Directors welcomed the progress made by the Central Bank of Turkmenistan (CBT) over the past year, notably the redenomination of the currency and the removal of most foreign exchange restrictions following the successful unification of the exchange rates. However, they emphasized the need to further strengthen the monetary policy framework to keep inflation in check and support the new currency. Toward this end, they encouraged the central bank to consider ways to transfer to the budget the responsibility for directed lending operations to enhance the independence of the CBT. While welcoming the planned experiment with negotiable certificates of deposits (NDCs), Directors recommended the CBT to put in place the regulatory and operational framework for the issuance of NDCs by banks in order to improve liquidity management.

Directors welcomed progress in reforming the financial sector and the planned revision of financial legislation, which are crucial for private sector-led growth in the nonhydrocarbon economy. They were pleased that banks are becoming more active in mobilizing deposits and providing new services. They commended the authorities for the recent passage of the AML-CFT law, and looked forward to swift issuance of the implementing regulations and establishment of the oversight agency. Efforts should continue to promote competition in the banking system, including by opening up the sector to domestic investors and reputable foreign banks. Directors also recommended the introduction of IFRS accounting and audit obligations for all banks to strengthen banking supervision.

While welcoming the improvements in macroeconomic statistics, Directors noted that remaining weaknesses in national accounts and in the coverage of fiscal data continue to hamper surveillance. They recommended further improvements in these areas and called for wider public availability of economic and financial data.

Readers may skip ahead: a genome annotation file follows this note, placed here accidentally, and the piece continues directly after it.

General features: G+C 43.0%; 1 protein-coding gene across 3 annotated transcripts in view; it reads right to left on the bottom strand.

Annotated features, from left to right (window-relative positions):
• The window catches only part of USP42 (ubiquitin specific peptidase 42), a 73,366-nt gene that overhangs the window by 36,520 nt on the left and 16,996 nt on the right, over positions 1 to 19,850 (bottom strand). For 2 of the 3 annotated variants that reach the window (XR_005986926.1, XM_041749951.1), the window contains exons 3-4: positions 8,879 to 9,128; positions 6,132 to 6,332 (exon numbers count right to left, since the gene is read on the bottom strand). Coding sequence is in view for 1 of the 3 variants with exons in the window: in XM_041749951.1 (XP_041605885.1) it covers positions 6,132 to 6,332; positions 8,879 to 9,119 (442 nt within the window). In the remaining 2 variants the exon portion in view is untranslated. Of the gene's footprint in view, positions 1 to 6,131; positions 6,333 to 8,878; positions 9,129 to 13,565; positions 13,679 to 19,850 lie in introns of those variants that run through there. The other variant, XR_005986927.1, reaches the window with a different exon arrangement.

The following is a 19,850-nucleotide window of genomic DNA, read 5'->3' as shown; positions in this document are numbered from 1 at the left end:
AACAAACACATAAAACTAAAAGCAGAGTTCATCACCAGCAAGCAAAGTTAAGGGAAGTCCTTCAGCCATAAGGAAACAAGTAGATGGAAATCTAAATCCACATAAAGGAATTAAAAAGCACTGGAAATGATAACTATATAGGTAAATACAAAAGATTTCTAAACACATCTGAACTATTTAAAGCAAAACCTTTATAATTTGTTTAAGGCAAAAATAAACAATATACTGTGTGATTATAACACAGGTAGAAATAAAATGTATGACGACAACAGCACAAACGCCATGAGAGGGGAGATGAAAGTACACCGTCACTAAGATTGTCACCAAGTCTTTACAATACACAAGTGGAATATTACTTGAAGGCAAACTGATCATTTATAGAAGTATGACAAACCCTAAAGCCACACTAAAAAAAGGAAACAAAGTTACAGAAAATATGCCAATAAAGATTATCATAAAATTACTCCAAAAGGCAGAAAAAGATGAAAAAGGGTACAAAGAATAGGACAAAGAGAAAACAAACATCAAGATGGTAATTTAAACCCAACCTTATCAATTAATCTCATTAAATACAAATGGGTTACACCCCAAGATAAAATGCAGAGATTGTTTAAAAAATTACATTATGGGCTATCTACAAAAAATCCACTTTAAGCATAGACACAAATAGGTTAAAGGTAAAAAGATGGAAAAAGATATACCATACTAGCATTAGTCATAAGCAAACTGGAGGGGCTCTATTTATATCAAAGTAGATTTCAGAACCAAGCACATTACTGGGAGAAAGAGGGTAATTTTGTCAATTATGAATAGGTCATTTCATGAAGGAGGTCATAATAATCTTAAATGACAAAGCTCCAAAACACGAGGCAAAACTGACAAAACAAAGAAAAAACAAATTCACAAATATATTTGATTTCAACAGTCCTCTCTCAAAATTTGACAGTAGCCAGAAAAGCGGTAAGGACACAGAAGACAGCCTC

Turkmenistan: Selected Economic Indicators

 
  2004 2005 2006 2007 2008
Prelim.
 
  (Annual percentage change)

Production and prices

         

Real GDP

14.7 13.0 11.4 11.6 10.5

Consumer price index (e.o.p)

9.0 10.4 7.1 8.6 8.9
  (In percent of GDP)

Investment and saving

         

Gross investment

23.4 21.5 18.3 19.0 37.1

Gross saving

24.1 26.7 34.0 35.1 55.8

General government (State budget)

         

Total revenue

20.3 20.5 20.2 17.3 23.6

Total expenditure and net lending

18.9 19.7 14.9 13.4 12.3

Overall balance (+=surplus)

1.4 0.8 5.3 3.9 11.3
  (Annual changes)

Monetary Indicators

         

Reserve money

11.0 3.3 16.4 70.3 -3.7

Manat broad money

13.6 5.6 11.0 96.4 -7.6
  (In million of U.S. dollars, unless otherwise specified)

External sector

         

Export of goods

3,854 4,944 7,155 9,114 11,786

Of which: Hydrocarbons

3,154 4,198 6,228 8,093 11,007

Import of goods

3,148 2,947 2,558 3,780 5,363

Current account

82 875 3,351 4,037 3,560

In percent of GDP

0.6 5.1 15.7 15.5 18.7
 

Sources: Turkmenistan authorities; and Fund staff estimates.


1 Under Article IV of the IMF's Articles of Agreement, the IMF holds bilateral discussions with members, usually every year. A staff team visits the country, collects economic and financial information, and discusses with officials the country's economic developments and policies. On return to headquarters, the staff prepares a report, which forms the basis for discussion by the Executive Board. At the conclusion of the discussion, the Managing Director, as Chairman of the Board, summarizes the views of Executive Directors, and this summary is transmitted to the country's authorities.